Seeing Clearly the Road Ahead
A Television Review by Akash Singh
NOTE: SPOILERS OCCUR!!!!!!!
“My fellow citizens, we are at war. Not against a foreign potentate. Not against a bloodthirsty despot. We are at war against an army of hoodlums who have made our streets unsafe for decent people. Fear, intimidation, violence – these are the tools of this nefarious scoundrel known as the modern-day criminal. From the Lower East Side to Harlem, Brooklyn to New Jersey, stretching as far south as Atlantic City. Bloodshed and mayhem are the currency of these reprobates, thugs, and bootleggers as they struggle for control of our nation’s streets. Both Governor Roosevelt and I remain committed to this battle, which we must and will win.”
There are so many of us who are friendless children, whether literally or figuratively. But at some moment in all of our lives, we want to forego the world around us and just become children; when the world wasn’t as stifling and we felt so much freedom to just explore, to just be children. And there are times right when we want to become children or are that we don’t have someone in whom we can confide. We become alone and it is that isolation that utterly breaks us down, tearing us apart over and over and over again until there is absolutely nothing left, just our outer shell. And no matter how hard that shell tries, it cannot always hide the hollowness that grows inside without someone whom we know we can rely on to take this journey of life with us.
The episode begins with a montage accompanied with the same static radio sound that closed out last week’s sensationalist hour with public officials notifying the American public of the gangster wars that have taken over the streets with relentless pursuits of violent action after violent action. To us, who have been given a historical fiction narrative into this grimy world of Boardwalk Empire, it’s a different window into the lives of those Prohibition gangsters. But for the average citizens of the United States at that time, it was a terrifying experience to live through day in and day out. Out on the street, in the barber shop, in the telephone booth. Violence and chaos were the true kings and queens of the day, terrorizing their subjects with an unnervingly impressive cruelty. And as the camera turns towards the actual gangsters themselves, the drumming music becomes louder and louder and louder.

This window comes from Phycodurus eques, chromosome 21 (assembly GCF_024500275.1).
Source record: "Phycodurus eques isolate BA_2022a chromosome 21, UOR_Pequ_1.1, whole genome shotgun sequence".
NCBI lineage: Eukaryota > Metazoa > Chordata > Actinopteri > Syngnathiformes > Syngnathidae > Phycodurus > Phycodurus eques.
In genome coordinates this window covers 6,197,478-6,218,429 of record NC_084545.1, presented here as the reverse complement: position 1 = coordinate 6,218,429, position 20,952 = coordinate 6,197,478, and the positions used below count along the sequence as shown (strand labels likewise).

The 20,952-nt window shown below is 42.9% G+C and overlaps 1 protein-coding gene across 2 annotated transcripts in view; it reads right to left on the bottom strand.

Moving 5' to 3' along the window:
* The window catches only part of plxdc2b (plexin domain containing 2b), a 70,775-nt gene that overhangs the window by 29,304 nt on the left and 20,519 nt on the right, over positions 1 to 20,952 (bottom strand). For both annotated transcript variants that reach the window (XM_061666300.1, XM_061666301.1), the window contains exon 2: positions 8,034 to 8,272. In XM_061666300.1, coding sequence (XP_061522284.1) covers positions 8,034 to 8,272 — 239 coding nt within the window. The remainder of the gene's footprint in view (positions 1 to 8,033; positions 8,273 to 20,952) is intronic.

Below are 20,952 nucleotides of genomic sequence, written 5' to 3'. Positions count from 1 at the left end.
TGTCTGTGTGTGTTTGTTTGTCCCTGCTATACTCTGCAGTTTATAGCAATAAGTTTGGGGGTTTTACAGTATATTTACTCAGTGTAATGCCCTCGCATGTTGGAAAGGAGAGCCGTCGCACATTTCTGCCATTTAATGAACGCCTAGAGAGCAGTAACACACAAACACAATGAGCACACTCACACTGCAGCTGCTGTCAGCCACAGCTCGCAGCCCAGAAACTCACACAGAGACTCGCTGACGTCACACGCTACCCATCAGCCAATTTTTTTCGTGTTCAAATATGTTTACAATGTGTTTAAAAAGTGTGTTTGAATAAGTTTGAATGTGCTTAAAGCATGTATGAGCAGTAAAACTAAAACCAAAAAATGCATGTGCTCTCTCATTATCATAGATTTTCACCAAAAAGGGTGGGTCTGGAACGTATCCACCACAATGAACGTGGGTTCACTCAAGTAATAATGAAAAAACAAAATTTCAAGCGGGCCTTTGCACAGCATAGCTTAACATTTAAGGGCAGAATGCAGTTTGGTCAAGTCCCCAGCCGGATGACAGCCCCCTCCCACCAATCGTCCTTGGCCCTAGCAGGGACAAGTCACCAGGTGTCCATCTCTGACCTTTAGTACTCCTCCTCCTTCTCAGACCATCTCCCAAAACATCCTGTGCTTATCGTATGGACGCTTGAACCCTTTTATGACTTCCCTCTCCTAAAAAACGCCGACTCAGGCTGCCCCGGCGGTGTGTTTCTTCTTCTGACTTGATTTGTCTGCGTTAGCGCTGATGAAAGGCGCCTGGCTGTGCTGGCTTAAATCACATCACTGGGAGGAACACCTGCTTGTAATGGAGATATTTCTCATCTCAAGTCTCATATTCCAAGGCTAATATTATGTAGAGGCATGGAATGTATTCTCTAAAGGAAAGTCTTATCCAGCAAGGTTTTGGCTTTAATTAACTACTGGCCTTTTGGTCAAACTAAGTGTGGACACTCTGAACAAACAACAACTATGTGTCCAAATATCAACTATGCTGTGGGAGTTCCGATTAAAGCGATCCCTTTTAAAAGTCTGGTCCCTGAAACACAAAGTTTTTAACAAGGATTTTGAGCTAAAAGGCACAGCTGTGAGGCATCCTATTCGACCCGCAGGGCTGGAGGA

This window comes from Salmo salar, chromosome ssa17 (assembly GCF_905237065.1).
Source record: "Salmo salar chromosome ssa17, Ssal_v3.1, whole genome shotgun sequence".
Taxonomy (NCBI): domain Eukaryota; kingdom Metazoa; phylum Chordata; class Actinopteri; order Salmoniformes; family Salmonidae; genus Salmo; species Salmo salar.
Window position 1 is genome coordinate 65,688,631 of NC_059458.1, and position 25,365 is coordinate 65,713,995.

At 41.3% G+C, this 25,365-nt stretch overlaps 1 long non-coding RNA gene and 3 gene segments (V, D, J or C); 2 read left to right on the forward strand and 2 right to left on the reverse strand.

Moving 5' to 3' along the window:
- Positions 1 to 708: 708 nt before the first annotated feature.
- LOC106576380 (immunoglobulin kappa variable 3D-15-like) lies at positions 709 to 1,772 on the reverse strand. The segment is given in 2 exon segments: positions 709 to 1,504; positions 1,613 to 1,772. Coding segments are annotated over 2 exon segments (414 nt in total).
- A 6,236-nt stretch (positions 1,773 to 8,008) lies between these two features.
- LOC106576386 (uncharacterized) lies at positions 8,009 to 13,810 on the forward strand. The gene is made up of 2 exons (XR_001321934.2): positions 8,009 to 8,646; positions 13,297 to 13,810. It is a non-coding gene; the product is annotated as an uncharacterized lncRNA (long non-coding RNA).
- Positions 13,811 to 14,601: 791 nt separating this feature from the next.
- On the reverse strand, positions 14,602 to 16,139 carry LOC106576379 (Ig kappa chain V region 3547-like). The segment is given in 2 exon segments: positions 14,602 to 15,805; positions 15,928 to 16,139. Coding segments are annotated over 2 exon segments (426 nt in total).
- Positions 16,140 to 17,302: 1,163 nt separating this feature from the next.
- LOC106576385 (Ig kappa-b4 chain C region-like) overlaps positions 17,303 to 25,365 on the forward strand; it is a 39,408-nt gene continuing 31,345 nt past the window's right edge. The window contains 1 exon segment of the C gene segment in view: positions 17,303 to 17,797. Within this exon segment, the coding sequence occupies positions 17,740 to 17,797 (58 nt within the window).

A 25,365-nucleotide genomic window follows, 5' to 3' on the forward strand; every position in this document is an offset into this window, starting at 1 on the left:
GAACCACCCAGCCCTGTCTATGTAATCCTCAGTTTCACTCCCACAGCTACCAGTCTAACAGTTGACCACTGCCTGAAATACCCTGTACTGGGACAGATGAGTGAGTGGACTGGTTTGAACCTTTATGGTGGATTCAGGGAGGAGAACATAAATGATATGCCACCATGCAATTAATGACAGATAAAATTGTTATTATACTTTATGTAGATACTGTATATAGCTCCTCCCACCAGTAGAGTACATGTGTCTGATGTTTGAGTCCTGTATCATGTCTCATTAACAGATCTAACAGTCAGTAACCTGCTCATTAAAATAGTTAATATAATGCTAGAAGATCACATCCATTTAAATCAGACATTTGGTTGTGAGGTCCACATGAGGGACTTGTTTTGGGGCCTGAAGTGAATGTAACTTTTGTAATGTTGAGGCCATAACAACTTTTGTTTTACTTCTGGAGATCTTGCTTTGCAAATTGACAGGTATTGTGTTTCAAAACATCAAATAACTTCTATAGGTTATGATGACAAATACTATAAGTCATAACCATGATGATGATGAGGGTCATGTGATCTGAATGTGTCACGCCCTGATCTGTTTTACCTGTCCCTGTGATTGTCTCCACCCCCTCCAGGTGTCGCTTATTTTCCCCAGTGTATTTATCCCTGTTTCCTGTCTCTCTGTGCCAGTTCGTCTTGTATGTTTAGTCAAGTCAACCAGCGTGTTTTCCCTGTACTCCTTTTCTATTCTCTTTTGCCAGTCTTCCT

The gangster standoff begins with a beautiful shot of the darkened cars of Luciano & Co. contrasting with the lights of Nucky’s barricade. But the play out is anything but beautiful. It is a bloody one and undoubtedly it was a decisive win for the Luciano camp. Mickey Doyle meets his end at last with a bullet in his throat (the irony is palpable here), right after he had his sweetest moments with Nucky of perhaps the entire series. Archie bites it, his battlefield-like tendency to cut ears off of his victims no longer in play. And Nucky, perhaps in the most selfless thing he has ever done, gives away everything for the sake of his nephew, who was abducted in return for Nucky’s dirty play earlier. Atlantic City, anything in Chicago, Cuba, he gives it all with the promise of wanting twenty-four hours to kill Maranzano as per Luciano’s request. As if we needed more reminder of how far Nucky’s fallen, he gets on his knees, astutely parallel as to how he had forced Luciano to do the same in Season 1 & 4. As the feds find a warrant for tax evasion, the scene quickly cuts to Eli and his company, stabbing Maranzano to death right before he shoots him in the head. Nucky can, perhaps for the first time, clearly see the road ahead. Whether or not he actually sees anything at all is another question entirely.